ATRI research shows that insurance costs per mile have increased 18% over the past five years, Brewster said.

Fuller noted that a lot of bigger carriers are seeing increases of 20 to 30% on their premiums, while smaller carriers have seen increases of as much as two to three times on their premiums.

“There are fleets that are no longer in this business because they cannot afford their insurance premiums,” Costello said. “This was the issue that was really impacting the industry before COVID, and I think it’s still playing out.”

6. Driver retention

Driver retention held onto its number six ranking from 2019.

“When I started, we stayed on the road for two to three weeks at a time. The generation coming into the industry now doesn’t want to be gone that long,” Smith explained. “We are seeing a lot of the freight change now. Instead of being an average length of haul of 1,000 or 1,200 miles, it’s more like 600 or 700 miles. We are keeping them closer to home. Another thing is the trucking company can probably do a better job in managing their time because sitting at the dock and waiting on a load or due to a breakdown, we are not making money. To retain that driver, you need to keep him moving.”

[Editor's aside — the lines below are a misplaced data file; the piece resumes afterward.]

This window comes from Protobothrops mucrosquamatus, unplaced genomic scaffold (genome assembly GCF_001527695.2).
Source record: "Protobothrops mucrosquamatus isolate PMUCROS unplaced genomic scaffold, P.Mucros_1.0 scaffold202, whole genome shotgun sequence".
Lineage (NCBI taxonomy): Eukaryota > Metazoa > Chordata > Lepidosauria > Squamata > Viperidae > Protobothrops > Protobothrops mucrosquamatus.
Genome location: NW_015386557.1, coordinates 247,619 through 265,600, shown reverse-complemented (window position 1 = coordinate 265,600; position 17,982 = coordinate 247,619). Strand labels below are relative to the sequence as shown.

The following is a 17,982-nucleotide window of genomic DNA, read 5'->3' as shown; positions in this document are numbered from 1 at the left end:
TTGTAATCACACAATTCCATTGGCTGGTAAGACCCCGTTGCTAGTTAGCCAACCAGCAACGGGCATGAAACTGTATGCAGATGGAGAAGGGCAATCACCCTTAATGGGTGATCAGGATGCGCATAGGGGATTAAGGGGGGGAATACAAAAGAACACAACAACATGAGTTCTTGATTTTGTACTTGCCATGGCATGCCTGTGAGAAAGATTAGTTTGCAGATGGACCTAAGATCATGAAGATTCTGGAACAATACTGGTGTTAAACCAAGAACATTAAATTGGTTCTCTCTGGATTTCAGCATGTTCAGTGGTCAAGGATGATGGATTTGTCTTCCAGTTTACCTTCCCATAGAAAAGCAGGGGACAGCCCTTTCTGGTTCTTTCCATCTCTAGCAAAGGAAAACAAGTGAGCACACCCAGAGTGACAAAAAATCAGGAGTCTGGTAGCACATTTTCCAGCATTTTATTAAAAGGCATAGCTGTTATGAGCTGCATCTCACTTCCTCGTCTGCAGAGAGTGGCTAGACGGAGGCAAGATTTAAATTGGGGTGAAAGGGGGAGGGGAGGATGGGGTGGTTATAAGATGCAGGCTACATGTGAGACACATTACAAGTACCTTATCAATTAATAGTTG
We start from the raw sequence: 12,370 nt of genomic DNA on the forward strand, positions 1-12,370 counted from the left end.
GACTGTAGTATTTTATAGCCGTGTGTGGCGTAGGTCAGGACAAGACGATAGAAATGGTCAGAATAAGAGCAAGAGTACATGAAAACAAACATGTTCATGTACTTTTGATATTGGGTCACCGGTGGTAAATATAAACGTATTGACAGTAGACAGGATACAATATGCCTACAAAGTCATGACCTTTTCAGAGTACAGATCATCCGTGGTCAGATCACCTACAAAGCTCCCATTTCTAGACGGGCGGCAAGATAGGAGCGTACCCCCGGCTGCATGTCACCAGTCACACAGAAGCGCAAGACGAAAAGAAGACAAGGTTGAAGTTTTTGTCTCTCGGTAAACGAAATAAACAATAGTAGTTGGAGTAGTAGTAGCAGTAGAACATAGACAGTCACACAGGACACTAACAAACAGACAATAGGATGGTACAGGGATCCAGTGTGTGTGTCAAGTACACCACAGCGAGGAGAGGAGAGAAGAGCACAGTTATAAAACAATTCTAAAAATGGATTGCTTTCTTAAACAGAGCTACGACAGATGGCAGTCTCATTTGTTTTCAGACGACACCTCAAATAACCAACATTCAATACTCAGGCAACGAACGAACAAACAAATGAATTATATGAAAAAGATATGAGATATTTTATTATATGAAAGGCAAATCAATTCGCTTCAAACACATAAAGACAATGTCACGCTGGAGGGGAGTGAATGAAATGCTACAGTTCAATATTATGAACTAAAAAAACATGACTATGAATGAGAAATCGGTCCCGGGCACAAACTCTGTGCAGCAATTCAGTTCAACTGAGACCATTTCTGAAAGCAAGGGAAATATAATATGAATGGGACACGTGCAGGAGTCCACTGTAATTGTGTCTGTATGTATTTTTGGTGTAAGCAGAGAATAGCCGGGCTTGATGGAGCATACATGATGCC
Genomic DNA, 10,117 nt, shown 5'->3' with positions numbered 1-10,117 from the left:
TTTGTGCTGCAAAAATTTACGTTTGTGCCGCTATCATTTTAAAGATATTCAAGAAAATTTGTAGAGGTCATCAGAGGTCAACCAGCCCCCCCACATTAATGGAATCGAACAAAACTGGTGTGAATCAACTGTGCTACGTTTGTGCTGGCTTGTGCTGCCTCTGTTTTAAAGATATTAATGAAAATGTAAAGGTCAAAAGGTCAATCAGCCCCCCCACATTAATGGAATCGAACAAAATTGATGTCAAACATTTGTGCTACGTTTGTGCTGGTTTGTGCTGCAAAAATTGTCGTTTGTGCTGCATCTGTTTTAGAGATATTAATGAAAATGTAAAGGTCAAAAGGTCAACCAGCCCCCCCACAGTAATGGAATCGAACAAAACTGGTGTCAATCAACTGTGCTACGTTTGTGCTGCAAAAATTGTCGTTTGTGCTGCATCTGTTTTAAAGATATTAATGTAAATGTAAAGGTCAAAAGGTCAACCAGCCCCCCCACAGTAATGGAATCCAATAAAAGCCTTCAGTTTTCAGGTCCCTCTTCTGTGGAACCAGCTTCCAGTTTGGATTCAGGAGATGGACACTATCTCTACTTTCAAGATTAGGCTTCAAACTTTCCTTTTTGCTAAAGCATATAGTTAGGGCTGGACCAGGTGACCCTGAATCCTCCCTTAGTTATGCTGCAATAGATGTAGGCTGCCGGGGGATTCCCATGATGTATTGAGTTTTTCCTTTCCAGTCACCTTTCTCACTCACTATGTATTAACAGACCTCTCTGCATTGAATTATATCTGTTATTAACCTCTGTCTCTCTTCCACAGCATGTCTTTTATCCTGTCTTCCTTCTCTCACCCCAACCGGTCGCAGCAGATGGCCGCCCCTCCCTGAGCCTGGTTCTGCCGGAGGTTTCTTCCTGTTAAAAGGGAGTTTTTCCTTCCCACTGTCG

U.S. Xpress has had driver retention programs in place for the last 30 years now because retention has always been an issue, Fuller said. The carrier has been able to leverage technology to take some of the friction out of the job.

“One of the issues is that the job itself is difficult and the lifestyle is difficult. The more we can do to make things a little more streamlined for the driver on a daily basis goes a long way,” Fuller said. “When we talk to our drivers, some of their biggest frustrations are just the stuff they have to deal with—whether it be paperwork or some of the computer work they have to do. They would rather just drive.”

7. Tort reform

For the first time since 2011, tort reform is back on ATRI’s list. Earlier this year, ATRI released its nuclear verdicts study, which found a 967% increase in average verdict size between 2010 and 2018.